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purloining their master's property, or a disrespectful conduct towards him; and it requires a deep sense of religion to maintain an undeviating consistency amid these and many other allurements to what is wrong. But the virtue of resisting and overcoming such temptations, in proportion to the difficulty of its acquirement and exercise, will be approved and rewarded by Him who looks with the same impartial eye on all his creatures, and who will judge every man according to his works. The victory won in such a situation by a truly christian servant over the evil feelings of envy and discontent, is far greater in the estimation of Him who weigheth the spirits, than that of those whose moral trial is less severe, and who are less assailed by incentives to sin. Christian servants are required to be faithful in the discharge of their engagements, not so much from the consideration that their neglect or violation may be punished as a breach of justice, as from the higher motives of the fear of God, and the authority of Christ.

“ Servants,” says the Apostle Paul, “ be obedient to them that are your masters according to the flesh, in singleness of heart, as unto Christ ; not with eye-service as men-pleasers; but as the servants of Christ, doing the will of God from the heart; with good will doing service, as to the Lord and not to men; knowing that whatsoever good thing a man doeth, the same shall he receive of the Lord, whether he be bond or free."

Masters, also, have duties to perform to their servants, which, by the laws of justice, they are bound to discharge. There are temptations to neglect their

fulfilment, at least, to neglect their uniform and complete fulfilment. From the power over others which is given and assumed, will there not be an inducement to ask more from them than they can reasonably perform ; to bear towards them an unfeeling demeanour, to disregard with unchristian apathy their moral and religious wants ? Are not masters sometimes in danger of placing before their servants, by their example and otherwise, temptations to a neglect of duty, to dishonesty, and to the indulgence of a disrespectful conduct towards their superiors ?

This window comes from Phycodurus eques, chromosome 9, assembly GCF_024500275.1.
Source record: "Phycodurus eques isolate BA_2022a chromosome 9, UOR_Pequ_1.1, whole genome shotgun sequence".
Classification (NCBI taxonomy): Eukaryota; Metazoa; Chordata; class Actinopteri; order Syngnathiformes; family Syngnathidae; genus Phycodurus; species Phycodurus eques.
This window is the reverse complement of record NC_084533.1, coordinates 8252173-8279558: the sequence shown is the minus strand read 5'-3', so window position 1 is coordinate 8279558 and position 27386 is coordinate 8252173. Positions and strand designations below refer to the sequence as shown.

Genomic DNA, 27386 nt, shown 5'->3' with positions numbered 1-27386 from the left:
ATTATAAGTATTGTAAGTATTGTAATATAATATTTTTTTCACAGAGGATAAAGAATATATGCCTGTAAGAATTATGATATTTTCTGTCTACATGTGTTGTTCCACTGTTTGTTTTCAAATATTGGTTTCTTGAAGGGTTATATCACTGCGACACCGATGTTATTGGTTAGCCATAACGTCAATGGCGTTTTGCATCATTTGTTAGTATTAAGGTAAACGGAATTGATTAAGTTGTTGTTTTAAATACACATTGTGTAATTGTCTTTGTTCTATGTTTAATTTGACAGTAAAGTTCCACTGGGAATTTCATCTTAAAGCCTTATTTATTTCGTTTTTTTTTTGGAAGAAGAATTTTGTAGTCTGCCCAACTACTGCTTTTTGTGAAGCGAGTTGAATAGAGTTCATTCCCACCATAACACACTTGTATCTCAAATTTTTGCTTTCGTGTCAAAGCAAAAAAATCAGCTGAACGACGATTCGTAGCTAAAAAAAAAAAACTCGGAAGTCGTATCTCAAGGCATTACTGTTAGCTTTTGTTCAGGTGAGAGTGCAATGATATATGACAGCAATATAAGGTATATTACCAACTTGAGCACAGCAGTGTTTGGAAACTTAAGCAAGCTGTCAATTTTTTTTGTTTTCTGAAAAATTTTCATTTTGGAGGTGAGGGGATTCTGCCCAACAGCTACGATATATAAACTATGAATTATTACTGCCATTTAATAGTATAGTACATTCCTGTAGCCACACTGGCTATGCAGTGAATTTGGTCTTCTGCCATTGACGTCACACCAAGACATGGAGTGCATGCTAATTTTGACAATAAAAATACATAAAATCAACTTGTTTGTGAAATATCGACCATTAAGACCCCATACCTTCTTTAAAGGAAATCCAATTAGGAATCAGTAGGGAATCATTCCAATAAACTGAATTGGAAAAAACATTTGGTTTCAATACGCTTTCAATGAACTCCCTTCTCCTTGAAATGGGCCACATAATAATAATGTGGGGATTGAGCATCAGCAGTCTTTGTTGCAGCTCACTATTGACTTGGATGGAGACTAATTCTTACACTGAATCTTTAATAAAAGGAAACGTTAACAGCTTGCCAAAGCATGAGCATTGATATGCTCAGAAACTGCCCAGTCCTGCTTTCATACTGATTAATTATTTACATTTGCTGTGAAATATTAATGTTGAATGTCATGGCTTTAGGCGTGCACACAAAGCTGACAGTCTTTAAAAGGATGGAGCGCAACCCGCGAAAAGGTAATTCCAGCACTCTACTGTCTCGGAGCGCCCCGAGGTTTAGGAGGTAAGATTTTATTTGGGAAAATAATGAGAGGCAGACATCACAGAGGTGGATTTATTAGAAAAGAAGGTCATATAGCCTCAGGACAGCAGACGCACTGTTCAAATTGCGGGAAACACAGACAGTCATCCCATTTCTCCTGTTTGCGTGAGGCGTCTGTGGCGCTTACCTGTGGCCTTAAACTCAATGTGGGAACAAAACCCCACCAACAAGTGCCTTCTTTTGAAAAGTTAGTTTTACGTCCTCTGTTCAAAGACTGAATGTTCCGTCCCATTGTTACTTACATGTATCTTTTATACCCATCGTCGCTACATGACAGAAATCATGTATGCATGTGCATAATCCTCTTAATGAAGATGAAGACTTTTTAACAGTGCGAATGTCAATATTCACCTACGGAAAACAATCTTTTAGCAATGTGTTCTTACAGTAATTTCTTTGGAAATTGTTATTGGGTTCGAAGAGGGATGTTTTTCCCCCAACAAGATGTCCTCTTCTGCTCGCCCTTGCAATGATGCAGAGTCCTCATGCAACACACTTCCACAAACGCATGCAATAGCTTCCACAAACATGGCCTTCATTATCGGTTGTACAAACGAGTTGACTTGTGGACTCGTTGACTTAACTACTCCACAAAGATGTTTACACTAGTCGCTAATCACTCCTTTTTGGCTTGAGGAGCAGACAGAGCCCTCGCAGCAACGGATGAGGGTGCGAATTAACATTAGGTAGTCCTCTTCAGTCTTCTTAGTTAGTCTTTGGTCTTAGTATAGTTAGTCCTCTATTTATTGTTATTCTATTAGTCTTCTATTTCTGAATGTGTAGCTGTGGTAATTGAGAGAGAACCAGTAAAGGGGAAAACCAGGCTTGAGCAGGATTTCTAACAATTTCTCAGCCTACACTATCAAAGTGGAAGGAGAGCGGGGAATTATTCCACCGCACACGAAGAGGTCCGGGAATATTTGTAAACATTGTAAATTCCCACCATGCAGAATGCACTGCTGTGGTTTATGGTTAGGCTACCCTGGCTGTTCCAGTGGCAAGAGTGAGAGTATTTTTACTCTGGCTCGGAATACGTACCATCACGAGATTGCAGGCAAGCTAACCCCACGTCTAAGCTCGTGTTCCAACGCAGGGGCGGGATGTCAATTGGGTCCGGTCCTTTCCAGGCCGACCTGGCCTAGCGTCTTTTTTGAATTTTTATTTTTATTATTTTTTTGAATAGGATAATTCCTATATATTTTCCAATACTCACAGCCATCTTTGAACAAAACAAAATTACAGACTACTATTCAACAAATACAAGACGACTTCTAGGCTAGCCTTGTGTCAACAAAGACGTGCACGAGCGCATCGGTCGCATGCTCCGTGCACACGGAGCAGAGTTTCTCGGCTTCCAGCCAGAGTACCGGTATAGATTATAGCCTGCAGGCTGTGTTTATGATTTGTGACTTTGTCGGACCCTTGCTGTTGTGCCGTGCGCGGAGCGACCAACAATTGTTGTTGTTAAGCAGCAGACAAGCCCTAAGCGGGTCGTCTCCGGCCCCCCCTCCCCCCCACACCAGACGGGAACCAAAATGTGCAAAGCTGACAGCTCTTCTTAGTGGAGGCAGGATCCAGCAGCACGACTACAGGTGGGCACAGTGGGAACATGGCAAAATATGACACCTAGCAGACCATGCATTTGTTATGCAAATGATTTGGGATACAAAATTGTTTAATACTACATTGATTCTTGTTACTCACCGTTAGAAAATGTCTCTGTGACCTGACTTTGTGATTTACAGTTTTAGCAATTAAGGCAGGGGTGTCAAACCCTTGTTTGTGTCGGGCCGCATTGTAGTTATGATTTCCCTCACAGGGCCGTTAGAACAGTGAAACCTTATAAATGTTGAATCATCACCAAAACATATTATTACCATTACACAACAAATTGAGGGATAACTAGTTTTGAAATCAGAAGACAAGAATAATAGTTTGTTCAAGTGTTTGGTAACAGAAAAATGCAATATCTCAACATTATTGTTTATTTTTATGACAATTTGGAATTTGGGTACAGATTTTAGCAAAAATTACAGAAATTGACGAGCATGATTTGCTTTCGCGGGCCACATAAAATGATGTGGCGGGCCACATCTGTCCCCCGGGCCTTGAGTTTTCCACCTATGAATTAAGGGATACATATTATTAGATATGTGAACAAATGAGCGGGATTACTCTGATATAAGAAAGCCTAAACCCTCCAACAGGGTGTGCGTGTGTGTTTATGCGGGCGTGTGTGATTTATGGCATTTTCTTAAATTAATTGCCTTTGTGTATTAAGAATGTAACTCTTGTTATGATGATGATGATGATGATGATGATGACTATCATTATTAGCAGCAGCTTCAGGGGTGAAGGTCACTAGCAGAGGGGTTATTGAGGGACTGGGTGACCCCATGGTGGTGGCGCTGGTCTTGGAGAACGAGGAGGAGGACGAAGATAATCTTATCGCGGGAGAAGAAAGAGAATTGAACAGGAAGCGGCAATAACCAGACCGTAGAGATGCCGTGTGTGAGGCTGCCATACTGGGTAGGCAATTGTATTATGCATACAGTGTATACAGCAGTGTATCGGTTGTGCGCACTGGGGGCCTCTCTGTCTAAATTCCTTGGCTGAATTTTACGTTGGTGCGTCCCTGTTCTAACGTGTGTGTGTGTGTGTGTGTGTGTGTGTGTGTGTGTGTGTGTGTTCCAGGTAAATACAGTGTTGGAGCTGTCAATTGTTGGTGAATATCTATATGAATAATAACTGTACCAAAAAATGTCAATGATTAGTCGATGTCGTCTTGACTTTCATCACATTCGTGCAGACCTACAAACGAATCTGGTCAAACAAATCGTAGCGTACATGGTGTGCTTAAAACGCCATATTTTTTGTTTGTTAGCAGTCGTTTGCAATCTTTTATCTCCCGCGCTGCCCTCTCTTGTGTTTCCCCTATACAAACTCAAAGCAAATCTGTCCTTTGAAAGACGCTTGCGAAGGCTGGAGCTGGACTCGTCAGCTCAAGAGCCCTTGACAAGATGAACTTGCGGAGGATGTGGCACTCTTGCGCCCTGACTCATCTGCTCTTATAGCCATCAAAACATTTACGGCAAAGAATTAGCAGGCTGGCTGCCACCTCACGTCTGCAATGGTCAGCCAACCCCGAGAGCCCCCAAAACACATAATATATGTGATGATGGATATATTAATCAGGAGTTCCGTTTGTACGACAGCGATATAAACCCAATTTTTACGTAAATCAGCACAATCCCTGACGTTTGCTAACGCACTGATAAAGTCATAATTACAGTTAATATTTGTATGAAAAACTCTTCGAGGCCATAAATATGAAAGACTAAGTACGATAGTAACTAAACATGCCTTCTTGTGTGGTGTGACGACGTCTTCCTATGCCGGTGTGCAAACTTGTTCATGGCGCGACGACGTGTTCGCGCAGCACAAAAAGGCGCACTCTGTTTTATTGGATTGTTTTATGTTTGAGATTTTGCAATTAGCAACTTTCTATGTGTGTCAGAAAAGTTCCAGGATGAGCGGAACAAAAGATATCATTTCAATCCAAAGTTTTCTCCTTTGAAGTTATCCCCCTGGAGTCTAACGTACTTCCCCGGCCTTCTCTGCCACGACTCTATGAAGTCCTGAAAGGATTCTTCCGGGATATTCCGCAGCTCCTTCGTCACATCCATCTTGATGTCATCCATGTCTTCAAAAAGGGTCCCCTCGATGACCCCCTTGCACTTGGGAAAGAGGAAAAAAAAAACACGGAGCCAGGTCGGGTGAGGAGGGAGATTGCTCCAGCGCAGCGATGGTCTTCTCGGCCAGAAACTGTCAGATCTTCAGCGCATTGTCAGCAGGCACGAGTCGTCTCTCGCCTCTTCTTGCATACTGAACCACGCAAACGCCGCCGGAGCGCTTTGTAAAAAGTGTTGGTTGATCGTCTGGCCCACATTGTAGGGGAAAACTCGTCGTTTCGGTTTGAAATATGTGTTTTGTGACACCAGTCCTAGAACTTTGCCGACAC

They,” it has been remarked, “are capable of enjoyment, like ourselves; and there are many enjoyments of which we may legally deprive them, by the constraints to which they have submitted themselves, according to the common usage of such personal contracts—but which are not incompatible with the fulfilment of all their duties to us; and which it would therefore, morally, be as wrong to prevent, as it would be to prevent a similar amount of enjoyment, when the power of preventing it was not legally ours. He who, to the utmost of his power, converts the freedom of domestic service into slavery—who allows no liberty-no recreation, no pleasure, which he can interdict, has all the guilt of a tyrannical master of a slave; or rather, has a guilt that exceeds the guilt of such oppression, because it is an oppression that is exercised in a land of freedom. Every indulgence, therefore, which does not interfere with the domestic duties, and which does not tend to vitiate the character, is a duty which the master owes. Masters, give unto your servants that which is just and equal; knowing that ye also have a


master in heaven, and that there is no respect of persons with him.”